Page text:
“Don’t you see?” he cried. “The American Standard translation orders men to triumph over sin, and you can call sin ignorance.  The King James translation makes a promise in ‘Thou shalt,’ meaning that men will surely triumph over sin.  But the Hebrew word, the word ‘timshel’ – ‘Thou mayest’ – that gives a choice.  It might be the most important word in the world.”

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Privately there were some things in Heaven of which she did not quite approve.  There was too much singing, and she didn’t see how even the Elect could survive for very long the celestial laziness which was promised.  She would find something to do in Heaven.

Adam asked, “Do you know where your brother is?”

“No, I don’t,” said Cal.

“Weren’t you with him at all?”

“No.”

“He hasn’t been home for two nights.  Where is he?”

“How do I know?” said Cal.  “Am I supposed to look after him?”

A war comes always to someone else.  In Salinas we were aware the United States was the greatest and most powerful nation in the world.  Every American was a rifleman by birth, and one American was worth ten or twenty foreigners in a fight.

[…]

We had truly believed that Mexicans can’t shoot straight and besides were lazy and stupid.  When our own Troop C cam wearily back from the border they said none of this was true.   Mexicans could shoot straight, goddam it!

It seems to me that if you or I must choose between two courses of thought or action, we should remember our dying and try to live that our death brings no pleasure to the world.

“Dear Lord, […] Don’t make me mean.  I don’t want to be.  If you will let everybody like me, why, I’ll give you anything in the world, and if I haven’t go it, why, I’ll go for to get it.  I don’t want to be mean.  I don’t want to be lonely.  For Jesus’ sake, Amen.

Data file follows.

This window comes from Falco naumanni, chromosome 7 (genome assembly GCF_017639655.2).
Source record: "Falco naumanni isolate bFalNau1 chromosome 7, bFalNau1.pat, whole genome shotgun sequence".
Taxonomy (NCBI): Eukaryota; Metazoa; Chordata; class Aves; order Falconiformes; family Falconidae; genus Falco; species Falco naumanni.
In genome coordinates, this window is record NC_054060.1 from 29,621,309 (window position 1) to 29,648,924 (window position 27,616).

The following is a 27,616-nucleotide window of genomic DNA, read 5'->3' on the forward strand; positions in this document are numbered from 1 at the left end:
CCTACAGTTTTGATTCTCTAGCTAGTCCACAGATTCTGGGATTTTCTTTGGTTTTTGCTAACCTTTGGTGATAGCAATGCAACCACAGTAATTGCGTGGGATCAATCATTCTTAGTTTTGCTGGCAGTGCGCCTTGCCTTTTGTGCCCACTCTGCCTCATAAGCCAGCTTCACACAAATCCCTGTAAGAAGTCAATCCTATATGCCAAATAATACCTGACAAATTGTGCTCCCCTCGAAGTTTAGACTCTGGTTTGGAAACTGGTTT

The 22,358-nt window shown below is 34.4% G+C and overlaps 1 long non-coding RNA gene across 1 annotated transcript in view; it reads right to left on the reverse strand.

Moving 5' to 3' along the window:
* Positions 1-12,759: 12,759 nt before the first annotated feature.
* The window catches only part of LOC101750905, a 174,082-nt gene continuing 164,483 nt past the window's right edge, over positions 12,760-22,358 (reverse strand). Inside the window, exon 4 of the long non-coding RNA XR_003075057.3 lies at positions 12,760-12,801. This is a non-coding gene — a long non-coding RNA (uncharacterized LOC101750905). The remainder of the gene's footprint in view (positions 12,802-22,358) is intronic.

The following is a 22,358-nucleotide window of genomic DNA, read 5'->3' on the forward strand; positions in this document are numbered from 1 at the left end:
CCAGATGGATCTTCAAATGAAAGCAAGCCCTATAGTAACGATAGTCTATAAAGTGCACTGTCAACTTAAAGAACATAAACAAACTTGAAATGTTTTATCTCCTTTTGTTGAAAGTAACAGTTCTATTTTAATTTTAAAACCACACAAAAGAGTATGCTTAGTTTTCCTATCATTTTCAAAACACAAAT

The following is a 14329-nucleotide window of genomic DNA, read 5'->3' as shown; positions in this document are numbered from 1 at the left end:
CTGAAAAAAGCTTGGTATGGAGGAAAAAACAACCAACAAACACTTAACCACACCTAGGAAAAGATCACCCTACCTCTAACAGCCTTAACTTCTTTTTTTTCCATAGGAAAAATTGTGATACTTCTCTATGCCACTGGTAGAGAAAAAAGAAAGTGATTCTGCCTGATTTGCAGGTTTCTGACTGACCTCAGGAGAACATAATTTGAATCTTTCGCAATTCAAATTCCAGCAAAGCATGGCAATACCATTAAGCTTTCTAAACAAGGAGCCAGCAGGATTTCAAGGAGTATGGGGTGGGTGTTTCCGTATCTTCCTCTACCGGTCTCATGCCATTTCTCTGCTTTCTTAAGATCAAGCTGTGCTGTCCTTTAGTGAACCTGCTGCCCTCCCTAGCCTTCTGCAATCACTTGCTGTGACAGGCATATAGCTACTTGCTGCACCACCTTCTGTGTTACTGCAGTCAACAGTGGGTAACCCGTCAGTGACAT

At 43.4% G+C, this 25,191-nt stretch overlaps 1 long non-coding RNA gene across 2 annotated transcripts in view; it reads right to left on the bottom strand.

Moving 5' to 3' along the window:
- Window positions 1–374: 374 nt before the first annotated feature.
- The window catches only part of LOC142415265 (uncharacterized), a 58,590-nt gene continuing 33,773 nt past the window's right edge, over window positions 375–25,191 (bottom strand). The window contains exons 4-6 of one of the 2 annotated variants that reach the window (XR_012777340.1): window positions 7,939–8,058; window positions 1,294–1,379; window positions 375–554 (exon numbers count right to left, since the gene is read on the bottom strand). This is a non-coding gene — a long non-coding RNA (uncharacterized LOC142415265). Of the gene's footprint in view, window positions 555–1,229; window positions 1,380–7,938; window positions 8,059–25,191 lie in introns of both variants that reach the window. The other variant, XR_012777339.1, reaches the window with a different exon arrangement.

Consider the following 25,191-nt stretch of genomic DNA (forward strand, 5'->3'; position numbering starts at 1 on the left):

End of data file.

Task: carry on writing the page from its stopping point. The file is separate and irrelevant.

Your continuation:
“… Doxology still thinks he’s one hell of a horse.  Would you shoot him, Adam?”

“Yes, I think I would.  Yes, I would.”

“You’d take the responsibility?”

“Yes, I think I would.  He’s thirty-three.  His lifspan is long over.”

[…]

“You would really shoot my horse because death might be more comfortable?”

“Well, I meant-”

Samuel said quickly, “Do you like your life, Adam?”

I think perhaps Liza accepted the world as she accepted the Bible, with all its paradoxes and its reverses.  She did not like death but she knew it existed, and when it came it did not surprise her.

“Why didn’t you tell us?  Maybe we could have done something.”

Tom leaped up, violent and cringing. “Goddam it!  What was there to tell?  That he was dying of sorrow?  That the marrow had melted out of his bones?  What was there to tell?  You weren’t here.  I had to look at it and see his eyes die down – goddam it.”

Violence and shyness – Tom’s loins needed women and at the same time he did not think himself worthy of a woman.